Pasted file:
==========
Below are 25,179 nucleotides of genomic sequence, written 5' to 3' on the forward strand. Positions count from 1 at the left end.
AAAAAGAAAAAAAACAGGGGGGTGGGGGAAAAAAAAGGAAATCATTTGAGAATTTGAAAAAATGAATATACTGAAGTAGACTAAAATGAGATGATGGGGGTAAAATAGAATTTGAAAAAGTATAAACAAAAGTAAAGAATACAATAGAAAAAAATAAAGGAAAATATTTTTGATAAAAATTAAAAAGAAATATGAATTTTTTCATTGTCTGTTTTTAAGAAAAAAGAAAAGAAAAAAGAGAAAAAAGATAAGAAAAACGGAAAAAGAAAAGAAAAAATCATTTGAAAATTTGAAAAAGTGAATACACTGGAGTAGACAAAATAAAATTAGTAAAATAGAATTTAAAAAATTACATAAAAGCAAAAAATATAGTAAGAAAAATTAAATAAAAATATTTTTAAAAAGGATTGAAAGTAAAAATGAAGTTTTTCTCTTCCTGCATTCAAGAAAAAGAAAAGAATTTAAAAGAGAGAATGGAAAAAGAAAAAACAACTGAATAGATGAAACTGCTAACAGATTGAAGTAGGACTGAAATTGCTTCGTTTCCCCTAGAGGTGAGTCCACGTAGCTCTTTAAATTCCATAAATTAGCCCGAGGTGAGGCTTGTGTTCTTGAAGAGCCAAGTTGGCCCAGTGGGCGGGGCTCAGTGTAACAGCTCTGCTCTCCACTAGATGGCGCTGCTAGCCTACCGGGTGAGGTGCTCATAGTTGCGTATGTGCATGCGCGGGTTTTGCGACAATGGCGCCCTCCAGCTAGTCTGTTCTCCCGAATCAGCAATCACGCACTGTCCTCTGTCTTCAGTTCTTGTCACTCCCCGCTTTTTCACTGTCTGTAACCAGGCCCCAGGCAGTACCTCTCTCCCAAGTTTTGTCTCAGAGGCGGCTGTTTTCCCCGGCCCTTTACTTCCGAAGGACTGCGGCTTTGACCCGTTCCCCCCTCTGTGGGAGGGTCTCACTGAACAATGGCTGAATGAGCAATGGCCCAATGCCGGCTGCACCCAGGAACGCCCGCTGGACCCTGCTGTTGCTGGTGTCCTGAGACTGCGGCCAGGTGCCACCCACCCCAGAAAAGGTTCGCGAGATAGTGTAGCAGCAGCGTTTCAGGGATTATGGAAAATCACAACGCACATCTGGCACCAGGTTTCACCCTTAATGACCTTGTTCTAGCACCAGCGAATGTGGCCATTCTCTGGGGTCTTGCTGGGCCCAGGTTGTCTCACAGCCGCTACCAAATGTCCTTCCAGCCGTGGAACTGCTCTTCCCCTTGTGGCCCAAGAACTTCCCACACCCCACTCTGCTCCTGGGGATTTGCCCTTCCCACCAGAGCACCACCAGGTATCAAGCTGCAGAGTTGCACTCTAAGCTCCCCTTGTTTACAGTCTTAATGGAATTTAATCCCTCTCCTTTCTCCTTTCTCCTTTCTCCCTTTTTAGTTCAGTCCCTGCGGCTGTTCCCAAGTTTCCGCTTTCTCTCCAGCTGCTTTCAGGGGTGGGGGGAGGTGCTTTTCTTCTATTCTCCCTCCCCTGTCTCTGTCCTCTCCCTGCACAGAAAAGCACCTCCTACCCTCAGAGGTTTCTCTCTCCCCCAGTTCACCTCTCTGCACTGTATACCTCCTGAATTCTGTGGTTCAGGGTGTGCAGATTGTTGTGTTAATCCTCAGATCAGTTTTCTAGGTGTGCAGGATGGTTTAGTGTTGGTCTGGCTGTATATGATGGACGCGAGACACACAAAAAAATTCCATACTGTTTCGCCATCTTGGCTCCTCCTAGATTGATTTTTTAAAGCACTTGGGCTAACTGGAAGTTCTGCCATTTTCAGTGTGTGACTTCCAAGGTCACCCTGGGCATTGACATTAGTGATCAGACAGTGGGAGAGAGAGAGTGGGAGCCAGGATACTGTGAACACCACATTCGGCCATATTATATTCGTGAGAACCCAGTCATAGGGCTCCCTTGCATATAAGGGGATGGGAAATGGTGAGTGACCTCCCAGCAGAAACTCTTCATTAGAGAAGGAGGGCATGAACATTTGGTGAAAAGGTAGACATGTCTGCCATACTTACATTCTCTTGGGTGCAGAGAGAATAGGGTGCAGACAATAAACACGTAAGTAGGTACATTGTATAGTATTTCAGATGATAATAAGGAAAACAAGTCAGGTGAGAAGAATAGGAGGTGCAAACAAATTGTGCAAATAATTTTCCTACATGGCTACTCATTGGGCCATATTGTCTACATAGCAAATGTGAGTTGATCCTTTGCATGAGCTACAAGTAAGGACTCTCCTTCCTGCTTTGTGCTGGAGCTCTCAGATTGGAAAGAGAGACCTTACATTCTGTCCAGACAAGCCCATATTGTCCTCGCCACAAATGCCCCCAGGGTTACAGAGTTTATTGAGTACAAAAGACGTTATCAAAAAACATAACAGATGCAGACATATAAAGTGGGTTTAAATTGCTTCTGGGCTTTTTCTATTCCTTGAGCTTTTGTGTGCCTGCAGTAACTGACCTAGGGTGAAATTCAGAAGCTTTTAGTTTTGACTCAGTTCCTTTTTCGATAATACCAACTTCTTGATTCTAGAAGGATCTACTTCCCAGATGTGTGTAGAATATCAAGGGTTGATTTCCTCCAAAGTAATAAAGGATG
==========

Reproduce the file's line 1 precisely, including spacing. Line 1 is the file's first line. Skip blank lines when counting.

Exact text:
Below are 25,179 nucleotides of genomic sequence, written 5' to 3' on the forward strand. Positions count from 1 at the left end.